Before the Europeans came, the Americas were settled by three waves of people from northeast Asia: the oldest wave beginning some 12,000 to 15,000 years ago, which gave rise to most Amerindians, and two later waves, which gave rise respectively to the Athapaskan and Inuit peoples of northern Canada and Alaska. That’s the conventional view.
Kennewick Man. An earlier form of Northeast Asian?
There is growing evidence, however, for earlier waves of settlement. There’s Kennewick Man, who lived nine thousand years ago in the American northwest and who looked more European than Amerindian, the closest match being the Ainu of northern Japan. He also looked a lot like Patrick Stewart.
Nonetheless, a DNA study has found him to be closer to Amerindians than to any other existing population in the world (Rasmussen et al., 2015). He was apparently descended from the same Northeast Asians who would later become today’s Native Americans. Those earlier Northeast Asians looked more European because they lived closer to the time when these two groups were one and the same people. It may be that the Ainu best preserve the appearance of this ancestral population that would later develop into present-day Europeans, East Asians, and Amerindians.
But why would Kennewick Man be closer anatomically to an Ainu while being closer genetically to an Amerindian? The answer is that the genes that shape our anatomy are a tiny subset of the entire genome. Most genes are of low selective value, often being junk DNA, so they change at a steady rate through random processes. Taken as a whole, the genome thus provides a “clock” that can measure how long two populations have been moving apart since their common ancestors. Genealogically speaking, Kennewick Man is closer to present-day Native Americans than he is to the Ainu. Anatomically speaking, the reverse is true … probably because his ancestors had escaped the extreme Ice Age conditions that affected northeast Asia 20,000 – 15,000 years ago by retreating to an ice age refugium on the Northwest Pacific Coast. The Ainu may have similarly sat out the Ice Age in another refugium on the other side of the Pacific.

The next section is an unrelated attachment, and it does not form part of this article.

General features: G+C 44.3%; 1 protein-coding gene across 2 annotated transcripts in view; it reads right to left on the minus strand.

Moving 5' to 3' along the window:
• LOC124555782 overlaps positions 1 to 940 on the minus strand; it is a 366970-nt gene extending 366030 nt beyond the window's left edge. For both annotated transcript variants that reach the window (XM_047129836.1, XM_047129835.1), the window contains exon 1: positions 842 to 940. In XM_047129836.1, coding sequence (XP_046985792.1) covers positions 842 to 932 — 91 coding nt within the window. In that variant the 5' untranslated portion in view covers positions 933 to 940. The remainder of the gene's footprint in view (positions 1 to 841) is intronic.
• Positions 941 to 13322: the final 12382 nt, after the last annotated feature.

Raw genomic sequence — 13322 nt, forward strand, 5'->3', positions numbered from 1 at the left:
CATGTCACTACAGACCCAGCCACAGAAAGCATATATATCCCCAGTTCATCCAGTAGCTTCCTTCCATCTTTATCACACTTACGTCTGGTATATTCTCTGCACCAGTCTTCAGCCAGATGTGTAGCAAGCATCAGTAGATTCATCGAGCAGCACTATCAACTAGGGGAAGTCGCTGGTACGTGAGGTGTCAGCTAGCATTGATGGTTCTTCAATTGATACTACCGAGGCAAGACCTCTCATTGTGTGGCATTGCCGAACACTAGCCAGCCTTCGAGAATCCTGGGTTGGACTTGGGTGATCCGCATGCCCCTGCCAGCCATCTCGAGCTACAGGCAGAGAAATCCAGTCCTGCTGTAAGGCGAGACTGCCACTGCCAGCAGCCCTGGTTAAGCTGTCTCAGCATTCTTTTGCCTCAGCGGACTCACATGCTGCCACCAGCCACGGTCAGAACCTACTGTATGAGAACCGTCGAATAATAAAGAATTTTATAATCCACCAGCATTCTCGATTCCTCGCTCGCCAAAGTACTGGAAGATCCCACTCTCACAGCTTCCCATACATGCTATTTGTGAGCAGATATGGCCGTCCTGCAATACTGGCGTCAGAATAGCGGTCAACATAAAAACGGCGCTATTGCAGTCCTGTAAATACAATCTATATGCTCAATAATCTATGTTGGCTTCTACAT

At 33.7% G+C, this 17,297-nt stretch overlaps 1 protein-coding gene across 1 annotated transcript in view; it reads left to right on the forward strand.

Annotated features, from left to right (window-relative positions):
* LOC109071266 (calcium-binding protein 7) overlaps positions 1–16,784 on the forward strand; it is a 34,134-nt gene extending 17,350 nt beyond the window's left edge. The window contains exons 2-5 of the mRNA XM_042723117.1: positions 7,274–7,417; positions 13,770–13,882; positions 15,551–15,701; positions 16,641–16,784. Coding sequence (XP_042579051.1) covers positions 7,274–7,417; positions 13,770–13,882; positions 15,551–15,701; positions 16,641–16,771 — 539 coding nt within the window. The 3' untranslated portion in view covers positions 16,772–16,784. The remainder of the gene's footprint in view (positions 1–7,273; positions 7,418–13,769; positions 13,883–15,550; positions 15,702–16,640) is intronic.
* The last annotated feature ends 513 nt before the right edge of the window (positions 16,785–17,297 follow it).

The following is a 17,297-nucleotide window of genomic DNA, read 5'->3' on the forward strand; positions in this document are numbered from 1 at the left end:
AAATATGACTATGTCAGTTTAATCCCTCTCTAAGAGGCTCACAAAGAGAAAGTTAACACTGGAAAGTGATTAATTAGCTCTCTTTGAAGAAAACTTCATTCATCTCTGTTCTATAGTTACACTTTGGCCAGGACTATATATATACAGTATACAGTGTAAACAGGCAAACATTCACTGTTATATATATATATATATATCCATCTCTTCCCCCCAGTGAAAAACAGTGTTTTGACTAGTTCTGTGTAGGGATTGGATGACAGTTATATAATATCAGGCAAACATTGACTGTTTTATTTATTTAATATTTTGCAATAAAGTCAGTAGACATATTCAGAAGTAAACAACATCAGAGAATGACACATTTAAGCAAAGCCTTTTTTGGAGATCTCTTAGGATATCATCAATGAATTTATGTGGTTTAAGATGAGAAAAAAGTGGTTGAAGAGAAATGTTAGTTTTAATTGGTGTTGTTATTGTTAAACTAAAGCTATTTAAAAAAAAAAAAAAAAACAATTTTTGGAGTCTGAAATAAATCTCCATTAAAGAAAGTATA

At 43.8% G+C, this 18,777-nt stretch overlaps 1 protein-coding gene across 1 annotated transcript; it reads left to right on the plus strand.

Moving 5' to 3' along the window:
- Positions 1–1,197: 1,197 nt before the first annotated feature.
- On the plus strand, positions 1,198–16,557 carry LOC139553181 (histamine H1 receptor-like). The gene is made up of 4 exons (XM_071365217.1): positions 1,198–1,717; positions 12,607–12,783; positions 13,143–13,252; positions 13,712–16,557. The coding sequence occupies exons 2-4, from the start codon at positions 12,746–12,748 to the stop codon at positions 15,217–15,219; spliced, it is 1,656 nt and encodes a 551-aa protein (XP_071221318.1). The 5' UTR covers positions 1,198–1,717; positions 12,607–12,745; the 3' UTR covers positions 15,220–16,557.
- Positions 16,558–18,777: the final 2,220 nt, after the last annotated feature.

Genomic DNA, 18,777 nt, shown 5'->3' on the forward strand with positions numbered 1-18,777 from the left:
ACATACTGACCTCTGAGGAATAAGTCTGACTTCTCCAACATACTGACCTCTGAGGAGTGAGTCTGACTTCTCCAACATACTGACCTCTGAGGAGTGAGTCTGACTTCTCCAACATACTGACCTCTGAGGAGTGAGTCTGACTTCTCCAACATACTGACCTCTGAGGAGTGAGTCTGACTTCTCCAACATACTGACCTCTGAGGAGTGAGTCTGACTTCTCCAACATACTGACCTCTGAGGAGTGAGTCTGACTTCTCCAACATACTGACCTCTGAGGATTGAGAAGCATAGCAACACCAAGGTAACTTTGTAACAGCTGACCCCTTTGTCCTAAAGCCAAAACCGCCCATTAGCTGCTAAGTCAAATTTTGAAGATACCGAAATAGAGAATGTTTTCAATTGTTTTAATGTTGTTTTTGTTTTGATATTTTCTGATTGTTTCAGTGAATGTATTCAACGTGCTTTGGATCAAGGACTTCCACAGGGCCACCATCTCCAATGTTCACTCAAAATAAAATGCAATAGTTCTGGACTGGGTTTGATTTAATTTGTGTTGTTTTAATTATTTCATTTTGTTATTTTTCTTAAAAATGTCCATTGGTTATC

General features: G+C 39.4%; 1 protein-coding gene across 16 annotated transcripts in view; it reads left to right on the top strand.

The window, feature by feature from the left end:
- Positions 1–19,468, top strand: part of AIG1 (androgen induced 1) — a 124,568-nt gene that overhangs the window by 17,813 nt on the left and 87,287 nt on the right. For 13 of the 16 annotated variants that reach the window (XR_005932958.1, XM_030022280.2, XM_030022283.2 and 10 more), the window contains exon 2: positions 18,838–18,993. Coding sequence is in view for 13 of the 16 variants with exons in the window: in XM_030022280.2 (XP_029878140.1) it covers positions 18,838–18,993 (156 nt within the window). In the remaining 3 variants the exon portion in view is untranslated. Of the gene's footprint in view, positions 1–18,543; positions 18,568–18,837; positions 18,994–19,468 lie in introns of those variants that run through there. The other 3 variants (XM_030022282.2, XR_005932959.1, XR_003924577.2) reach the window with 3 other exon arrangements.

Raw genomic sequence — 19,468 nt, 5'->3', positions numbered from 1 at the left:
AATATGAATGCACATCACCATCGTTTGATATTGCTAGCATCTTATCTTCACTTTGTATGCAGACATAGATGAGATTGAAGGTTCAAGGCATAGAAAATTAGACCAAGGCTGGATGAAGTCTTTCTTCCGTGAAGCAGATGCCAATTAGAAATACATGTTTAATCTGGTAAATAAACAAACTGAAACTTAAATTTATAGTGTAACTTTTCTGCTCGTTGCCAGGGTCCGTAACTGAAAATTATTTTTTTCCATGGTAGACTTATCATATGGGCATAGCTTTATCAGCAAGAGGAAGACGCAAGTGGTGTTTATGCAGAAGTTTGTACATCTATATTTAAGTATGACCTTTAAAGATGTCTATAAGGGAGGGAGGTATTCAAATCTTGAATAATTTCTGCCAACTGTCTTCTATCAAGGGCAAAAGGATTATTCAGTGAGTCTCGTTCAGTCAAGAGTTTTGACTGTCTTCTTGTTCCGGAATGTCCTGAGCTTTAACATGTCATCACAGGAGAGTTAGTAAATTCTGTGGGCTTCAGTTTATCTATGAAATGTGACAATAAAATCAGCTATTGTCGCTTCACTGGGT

[…] ancient plant and animal remains found on several offshore islands provide evidence that some areas of land on the outer coast remained unglaciated and habitable during the Ice Age. These ice-free areas are called refugia, and evidence for their existence has been found off the Pacific coast from Alaska to southern British Columbia.
Although there is no direct evidence for human occupation of these refugia during the mid-glacial period, it is clear that a chain of habitable environments existed along the Pacific Northwest Coast, and that these environments could have supported people as they made their way down the coast.
If people moved down the West Coast, and then into the interior from there, where and when did this inward movement occur? Is there any archaeology suggesting that populations on the coast began moving inland?
A few sites from the interior areas of Washington State, Oregon and Idaho may demonstrate this. Stemmed projectile points are found in a site along the Snake River in Washington State, with dates ranging from 8,800 to 10,800 years ago. Another site in south-central Oregon, Fort Rock Cave, contained a layer of gravel that had two obsidian points within it. Dates from this layer are as old as 13,000 years BP. Wilson Butte Cave from Idaho also contains human made artifacts dating to between 14,500 and 13,000 years ago. Perhaps these sites are examples of early people moving in-land; however the small number of sites uncovered so far makes it hard to determine definitively whether the early settlers came from the coast, or from the east. (VMC, 2005)